• Theatre: Perhaps Soulpepper’s most ambitious theatrical project yet, Tony Kushner’s Angels in America is a seven-hour epic set against the backdrop of the AIDS crisis of the 80′s and 90′s. The play earned a Pulitzer Prize and Tony awards (for the stage versions), and Golden Globes and Emmys (for the HBO miniseries.) Broken down into Parts I and II (sub-titled Millennium Approaches and Perestroika), the company is presenting the two plays in repertory on a nightly basis (save for Sunday evenings) and strongly urges viewers to see them in order. (Full day “marathons” begin in August.) There’s a video with director Albert Schultz and the cast’s thoughts on the project during rehearsal; previews being on July 19, with Millennium Approaches opening on July 31 and Perestroika) on August 1. Young Centre for the Performing Arts (50 Tank House Lane), 7:30 p.m., $5-$68. Details
  • Theatre: Musical theatre has a reputation for sometimes being out of touch and old-fashioned, so the prospect of Mirvish Productions bringing a tour of Cole Porter’s 1934 musical Anything Goes to Toronto wasn’t especially heartening at first—even if this particular production, by New York City’s Roundabout Theatre Company, won three 2011 Tony Awards.

    But say, pal, wouldn’t you know, we were downright tickled to have such a good time at the Princess of Wales Theatre. The jokes are still corny, the songs still melodramatic, and the script still has some pretty racist content, but the show manages to transcend its era. Princess of Wales Theatre (300 King Street West), 8 p.m., $29–$130. Details

  • Theatre: In the 31st year of Shakespeare in High Park, Canadian Stage has programmed two productions that are performed on alternating evenings. The two plays could not be more different.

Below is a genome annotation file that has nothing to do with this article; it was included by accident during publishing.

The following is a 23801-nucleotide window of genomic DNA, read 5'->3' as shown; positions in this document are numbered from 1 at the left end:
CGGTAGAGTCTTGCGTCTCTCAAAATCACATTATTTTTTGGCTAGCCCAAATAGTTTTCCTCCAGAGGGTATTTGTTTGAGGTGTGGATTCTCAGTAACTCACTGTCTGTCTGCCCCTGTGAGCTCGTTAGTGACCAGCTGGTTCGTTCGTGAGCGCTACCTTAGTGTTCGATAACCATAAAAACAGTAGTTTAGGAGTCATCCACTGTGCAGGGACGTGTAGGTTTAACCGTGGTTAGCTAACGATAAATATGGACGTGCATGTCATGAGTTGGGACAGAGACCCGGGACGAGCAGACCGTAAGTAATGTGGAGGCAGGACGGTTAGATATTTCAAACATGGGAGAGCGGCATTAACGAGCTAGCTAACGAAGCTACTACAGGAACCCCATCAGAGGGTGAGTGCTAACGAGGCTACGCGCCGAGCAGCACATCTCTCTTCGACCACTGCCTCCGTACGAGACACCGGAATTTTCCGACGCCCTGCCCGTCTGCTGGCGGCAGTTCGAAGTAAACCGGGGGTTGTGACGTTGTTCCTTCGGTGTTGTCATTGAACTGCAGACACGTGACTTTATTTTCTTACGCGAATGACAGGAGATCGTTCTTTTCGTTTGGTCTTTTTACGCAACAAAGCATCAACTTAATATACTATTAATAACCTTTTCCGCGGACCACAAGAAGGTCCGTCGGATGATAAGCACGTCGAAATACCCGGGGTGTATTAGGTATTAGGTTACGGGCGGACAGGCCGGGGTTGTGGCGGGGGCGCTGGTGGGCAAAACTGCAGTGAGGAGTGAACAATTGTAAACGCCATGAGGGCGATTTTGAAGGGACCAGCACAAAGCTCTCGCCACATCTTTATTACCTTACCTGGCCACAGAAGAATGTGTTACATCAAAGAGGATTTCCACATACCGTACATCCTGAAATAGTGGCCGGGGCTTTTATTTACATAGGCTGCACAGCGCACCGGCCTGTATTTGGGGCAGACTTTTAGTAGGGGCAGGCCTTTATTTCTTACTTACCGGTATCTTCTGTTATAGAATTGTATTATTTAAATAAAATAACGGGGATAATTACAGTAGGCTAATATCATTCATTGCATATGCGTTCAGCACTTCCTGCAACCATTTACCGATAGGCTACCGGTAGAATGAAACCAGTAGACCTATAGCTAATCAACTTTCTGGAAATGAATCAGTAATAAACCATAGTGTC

Both Macbeth and The Taming of the Shrew involve manipulative spouses and deceptive plots—but where one ends in marriages and love, the other ends with bloodshed and terror. One is infamously problematic, and the other is one of Shakespeare’s most popular. And the two directors, Ted Witzel and Ker Wells, both of whom join Shakespeare in High Park after completing a directing program held in collaboration between Canadian Stage and York University, only exaggerate the differences. High Park Amphitheatre (1873 Bloor St. W.), 8 p.m., PWYC. Details

  • Film: There’s a lot of outdoor movie screenings in the city during the summer, but very few focus on children’s programming. Family Movies in the Park does solely that. Gather up the youngsters, grab some free popcorn, and check out Wreck it Ralph (July 24) and Despicable Me (Aug 15) under the stars. Barry Zukerman Amphitheatre, Earl Bales Park (4169 Bathurst Street), 8:30 p.m., FREE. Details

Happening soon:

Urban Planner is Torontoist‘s guide to what’s on in Toronto, published every weekday morning, and in a weekend edition Friday afternoons. If you have an event you’d like considered, email us with all the details (including images, if you’ve got any), ideally at least a week in advance.